The electromechanical steering exhibits some of the traits - a certain numbness, for example - evident in other applications, but it's not too bad in the Benz.
The real problem seems to lie in the still-vertical proportions that make the car feel uncomfortable in crosswinds and a little oversensitive to directional changes. The passengers, seated high above the double-layer floor, can feel the car rocking side to side if it's pushed through a series of corners with reasonable enthusiasm.
The bottom line though is that the A-class never suggests it's likely to become unstable, stability control or not. It's one or two steps above classification as plodding or pedestrian.
But it will be interesting, nevertheless, to see how the forthcoming turbo version comes across in terms of its sportiness.
The 1.7-litre engine, with just a single overhead camshaft and two valves per cylinder, would seem to be well behind the twin-cam, 16-valve four-cylinder competition, but actually it does a pretty good job.
Zero to 100km/h in 10.9 seconds is reasonable enough - and a little faster, and a little less fuel-consumptive, than the old A160 long-wheelbase.
Maximum power may have come and gone by a little over 5500rpm, but the engine feels quite revvy and is happy to run out to the 6000rpm redline.
If there's a problem, it's that first gear in the manual transmission version seems a little too high, resulting in the odd moment of embarrassment as it stalls at the lights (reverse seems a little high too, making it difficult to back out of steep driveways).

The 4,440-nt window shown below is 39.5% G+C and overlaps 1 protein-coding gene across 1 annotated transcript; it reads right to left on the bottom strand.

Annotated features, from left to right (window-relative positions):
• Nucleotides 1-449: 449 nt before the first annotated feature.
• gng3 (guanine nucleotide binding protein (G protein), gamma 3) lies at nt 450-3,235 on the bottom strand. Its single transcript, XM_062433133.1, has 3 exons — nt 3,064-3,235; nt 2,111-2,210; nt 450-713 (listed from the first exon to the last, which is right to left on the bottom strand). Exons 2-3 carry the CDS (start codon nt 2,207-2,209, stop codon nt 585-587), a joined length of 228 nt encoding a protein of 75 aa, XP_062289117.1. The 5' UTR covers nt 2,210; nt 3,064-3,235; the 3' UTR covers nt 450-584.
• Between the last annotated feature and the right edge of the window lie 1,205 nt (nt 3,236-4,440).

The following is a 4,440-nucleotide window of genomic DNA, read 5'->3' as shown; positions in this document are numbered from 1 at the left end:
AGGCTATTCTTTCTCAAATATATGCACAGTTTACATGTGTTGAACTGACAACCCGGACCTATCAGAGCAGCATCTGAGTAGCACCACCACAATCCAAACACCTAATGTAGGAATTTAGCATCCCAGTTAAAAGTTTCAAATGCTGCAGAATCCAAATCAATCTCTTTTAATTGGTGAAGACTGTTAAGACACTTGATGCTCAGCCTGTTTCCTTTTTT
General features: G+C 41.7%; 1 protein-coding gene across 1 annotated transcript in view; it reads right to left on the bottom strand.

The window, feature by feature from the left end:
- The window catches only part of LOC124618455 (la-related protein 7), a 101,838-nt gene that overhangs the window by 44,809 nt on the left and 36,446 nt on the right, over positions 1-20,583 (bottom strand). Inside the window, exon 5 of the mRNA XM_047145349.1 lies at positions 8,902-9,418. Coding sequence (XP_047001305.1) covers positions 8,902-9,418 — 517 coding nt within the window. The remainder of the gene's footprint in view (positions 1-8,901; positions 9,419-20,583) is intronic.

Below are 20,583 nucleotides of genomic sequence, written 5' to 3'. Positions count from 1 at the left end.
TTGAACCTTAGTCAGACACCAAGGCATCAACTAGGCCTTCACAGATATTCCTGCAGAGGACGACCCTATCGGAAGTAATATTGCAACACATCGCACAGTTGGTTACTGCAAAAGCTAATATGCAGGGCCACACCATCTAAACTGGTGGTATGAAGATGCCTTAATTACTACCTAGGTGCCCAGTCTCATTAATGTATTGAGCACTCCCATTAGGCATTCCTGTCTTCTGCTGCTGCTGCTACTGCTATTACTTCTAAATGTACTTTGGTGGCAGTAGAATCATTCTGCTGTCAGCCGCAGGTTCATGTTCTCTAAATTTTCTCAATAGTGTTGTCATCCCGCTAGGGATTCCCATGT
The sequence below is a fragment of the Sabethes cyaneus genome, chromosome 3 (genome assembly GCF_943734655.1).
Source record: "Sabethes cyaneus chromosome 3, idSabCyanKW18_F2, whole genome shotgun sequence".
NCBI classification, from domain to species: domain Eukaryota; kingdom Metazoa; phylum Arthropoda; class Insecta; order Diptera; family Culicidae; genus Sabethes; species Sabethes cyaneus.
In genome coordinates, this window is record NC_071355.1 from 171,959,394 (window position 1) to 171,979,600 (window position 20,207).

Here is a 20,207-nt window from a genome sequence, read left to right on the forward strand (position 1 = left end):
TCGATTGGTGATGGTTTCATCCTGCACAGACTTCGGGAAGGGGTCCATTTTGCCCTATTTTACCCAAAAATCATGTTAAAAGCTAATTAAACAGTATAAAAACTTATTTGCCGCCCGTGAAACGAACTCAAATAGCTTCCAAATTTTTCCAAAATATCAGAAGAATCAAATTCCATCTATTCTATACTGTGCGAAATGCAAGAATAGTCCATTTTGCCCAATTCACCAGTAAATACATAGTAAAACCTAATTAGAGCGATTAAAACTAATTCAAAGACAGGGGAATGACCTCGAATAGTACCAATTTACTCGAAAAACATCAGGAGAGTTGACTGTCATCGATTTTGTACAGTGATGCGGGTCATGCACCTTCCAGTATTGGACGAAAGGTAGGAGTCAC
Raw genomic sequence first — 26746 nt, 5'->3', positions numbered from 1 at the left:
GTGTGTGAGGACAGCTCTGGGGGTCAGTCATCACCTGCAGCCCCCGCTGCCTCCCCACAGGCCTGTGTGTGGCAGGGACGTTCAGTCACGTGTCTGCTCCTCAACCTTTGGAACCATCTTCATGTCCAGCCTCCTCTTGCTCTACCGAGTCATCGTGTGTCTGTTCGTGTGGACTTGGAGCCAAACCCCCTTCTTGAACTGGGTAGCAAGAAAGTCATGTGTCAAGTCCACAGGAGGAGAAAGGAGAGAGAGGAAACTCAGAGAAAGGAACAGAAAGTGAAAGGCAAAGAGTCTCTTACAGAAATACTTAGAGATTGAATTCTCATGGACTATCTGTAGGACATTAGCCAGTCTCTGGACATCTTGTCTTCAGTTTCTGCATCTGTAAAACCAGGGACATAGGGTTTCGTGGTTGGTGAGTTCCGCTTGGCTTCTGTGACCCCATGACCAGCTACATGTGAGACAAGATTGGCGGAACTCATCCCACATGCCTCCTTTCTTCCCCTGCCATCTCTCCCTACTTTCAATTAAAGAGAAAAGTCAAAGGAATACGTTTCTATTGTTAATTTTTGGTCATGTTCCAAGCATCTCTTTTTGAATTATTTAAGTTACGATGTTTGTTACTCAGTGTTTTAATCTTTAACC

There's a reasonably big ratio gap between first and second gears too, although everything begins to work together a lot more closely after that. The manual-transmission A-class then progresses through the gears smoothly, with a progressive clutch action and a light, quite precise shifter.
On the open road, the A-class is smooth and relatively quiet, the engine spinning away in fifth gear at around 2800rpm at 100km/h and no great intrusion from wind noise. There is a sort of drumming that comes up through the suspension though, almost as if the double-layer floor is amplifying it.
But the seats are comfortable and supportive in a no-nonsense Germanic way, and there's plenty of leg, elbow and shoulder room, as well as a light airiness about the cabin that gives a real sense of connectedness with the world outside.
The A170 driver is given a two-way adjustable steering column, a height-adjustable seat and the standard, simple Benz controls with a single, left-hand wand for lights, wipers and indicators.
There's not much to get confused about, with the master light switch to the right of the instrument panel, straightforward heating/air-conditioning controls and classic, easy to read gauges.
Rear-seat passengers get a fold-down central armrest with flip-out cupholders to compensate for the fact they have to wind their windows manually.
Overall? Well, the new A-class is an impressive light car that should set the standard for anyone else campaigning in this size category. It demonstrates that very small does not mean very unsafe, and that it doesn't mean tight, cramped cabins either.
What it does show is that to wear the Mercedes badge one must continue to pay a premium, especially when you consider other cars offering similar, if not better space, equal quality and arguably equal safety levels that open at much lower prices.
The entry-level VW Golf, for example, which starts with all the above for $26,000.